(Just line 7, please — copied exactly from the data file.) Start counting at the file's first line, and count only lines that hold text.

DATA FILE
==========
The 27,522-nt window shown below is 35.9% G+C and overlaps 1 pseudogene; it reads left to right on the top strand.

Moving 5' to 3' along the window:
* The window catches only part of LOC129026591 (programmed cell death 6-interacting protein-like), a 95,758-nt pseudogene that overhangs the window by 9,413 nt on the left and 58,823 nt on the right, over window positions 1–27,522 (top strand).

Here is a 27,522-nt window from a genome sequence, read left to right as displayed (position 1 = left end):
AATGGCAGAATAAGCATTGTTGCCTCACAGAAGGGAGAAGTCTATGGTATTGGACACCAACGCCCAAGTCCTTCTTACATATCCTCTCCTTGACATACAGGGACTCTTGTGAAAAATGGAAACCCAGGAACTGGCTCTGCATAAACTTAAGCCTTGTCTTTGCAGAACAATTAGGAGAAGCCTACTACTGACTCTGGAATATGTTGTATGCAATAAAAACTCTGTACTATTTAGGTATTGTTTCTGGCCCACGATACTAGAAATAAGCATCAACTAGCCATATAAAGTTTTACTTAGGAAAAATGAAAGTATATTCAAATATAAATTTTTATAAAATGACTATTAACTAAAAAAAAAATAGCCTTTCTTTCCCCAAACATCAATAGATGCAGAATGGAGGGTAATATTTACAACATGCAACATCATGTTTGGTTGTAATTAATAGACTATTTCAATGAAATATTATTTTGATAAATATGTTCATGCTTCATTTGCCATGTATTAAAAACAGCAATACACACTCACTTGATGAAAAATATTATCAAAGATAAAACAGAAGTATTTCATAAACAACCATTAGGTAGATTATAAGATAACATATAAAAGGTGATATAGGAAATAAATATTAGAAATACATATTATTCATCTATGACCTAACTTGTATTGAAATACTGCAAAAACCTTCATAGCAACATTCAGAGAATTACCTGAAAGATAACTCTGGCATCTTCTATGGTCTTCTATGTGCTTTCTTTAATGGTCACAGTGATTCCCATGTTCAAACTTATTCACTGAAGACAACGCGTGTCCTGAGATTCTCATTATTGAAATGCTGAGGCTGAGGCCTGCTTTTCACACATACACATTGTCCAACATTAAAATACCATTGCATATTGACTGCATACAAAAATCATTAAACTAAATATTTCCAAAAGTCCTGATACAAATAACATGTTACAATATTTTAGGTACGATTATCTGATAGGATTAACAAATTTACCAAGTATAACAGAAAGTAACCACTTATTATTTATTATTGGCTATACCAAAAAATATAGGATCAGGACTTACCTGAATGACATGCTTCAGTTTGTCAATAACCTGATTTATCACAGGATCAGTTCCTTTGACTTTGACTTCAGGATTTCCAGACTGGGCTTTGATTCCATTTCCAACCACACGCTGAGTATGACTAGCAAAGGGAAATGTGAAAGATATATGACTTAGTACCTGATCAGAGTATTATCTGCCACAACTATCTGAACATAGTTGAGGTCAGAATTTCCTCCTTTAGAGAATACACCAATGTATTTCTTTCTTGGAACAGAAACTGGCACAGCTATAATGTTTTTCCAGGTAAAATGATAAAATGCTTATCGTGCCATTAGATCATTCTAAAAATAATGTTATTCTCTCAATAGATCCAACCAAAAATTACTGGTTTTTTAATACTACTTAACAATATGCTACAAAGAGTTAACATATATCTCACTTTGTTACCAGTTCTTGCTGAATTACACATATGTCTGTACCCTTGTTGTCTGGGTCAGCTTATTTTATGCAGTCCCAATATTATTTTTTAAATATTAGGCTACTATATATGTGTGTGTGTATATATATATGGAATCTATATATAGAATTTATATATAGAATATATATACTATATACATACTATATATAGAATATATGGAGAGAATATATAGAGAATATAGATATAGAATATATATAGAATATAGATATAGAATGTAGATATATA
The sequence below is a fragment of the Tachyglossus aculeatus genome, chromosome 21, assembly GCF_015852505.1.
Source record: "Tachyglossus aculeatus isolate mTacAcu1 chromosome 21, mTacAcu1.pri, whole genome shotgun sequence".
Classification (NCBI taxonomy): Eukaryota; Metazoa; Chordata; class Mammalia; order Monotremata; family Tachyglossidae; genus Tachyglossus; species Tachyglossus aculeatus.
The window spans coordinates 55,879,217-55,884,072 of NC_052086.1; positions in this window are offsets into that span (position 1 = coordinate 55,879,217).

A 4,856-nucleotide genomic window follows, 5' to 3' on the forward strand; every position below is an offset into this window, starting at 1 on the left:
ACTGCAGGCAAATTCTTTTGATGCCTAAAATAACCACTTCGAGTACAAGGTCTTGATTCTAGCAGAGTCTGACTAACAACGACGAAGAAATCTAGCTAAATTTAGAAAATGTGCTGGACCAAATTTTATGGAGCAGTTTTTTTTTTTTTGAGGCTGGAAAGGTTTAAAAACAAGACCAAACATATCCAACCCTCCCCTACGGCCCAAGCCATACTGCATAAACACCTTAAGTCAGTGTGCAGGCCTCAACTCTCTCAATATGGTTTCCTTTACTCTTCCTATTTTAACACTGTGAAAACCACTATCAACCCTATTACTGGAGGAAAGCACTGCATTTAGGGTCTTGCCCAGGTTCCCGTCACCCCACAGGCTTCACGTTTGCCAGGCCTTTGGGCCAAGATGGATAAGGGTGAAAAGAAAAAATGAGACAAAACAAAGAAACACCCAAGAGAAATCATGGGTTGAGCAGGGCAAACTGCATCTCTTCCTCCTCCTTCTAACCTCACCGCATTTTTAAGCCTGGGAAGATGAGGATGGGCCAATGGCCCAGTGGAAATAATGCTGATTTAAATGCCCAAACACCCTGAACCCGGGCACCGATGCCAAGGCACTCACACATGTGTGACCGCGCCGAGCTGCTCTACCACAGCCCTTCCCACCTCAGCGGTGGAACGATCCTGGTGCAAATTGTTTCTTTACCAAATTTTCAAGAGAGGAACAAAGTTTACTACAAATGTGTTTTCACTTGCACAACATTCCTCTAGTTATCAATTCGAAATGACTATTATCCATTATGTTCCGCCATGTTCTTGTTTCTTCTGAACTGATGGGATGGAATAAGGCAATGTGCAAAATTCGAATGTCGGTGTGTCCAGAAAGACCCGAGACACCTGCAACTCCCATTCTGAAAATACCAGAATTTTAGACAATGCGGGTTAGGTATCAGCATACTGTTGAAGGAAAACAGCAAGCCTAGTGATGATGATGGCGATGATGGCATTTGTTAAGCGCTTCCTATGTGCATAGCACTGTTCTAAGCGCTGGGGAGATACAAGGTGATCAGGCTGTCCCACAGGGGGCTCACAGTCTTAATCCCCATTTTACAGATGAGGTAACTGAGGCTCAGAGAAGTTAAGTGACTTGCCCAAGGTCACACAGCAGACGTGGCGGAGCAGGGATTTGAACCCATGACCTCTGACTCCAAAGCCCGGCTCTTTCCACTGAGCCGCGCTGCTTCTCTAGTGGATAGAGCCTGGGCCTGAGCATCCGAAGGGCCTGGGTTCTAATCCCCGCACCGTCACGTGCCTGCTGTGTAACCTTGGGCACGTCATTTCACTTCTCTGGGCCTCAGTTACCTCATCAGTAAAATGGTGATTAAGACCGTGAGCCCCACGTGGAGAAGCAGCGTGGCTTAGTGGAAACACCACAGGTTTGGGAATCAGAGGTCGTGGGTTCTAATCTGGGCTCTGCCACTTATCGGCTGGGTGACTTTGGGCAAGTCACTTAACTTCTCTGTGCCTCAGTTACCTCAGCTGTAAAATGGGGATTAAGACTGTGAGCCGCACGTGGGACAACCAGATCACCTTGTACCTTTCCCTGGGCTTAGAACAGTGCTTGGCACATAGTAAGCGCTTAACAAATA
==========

Source record: "Tachyglossus aculeatus isolate mTacAcu1 chromosome 21, mTacAcu1.pri, whole genome shotgun sequence".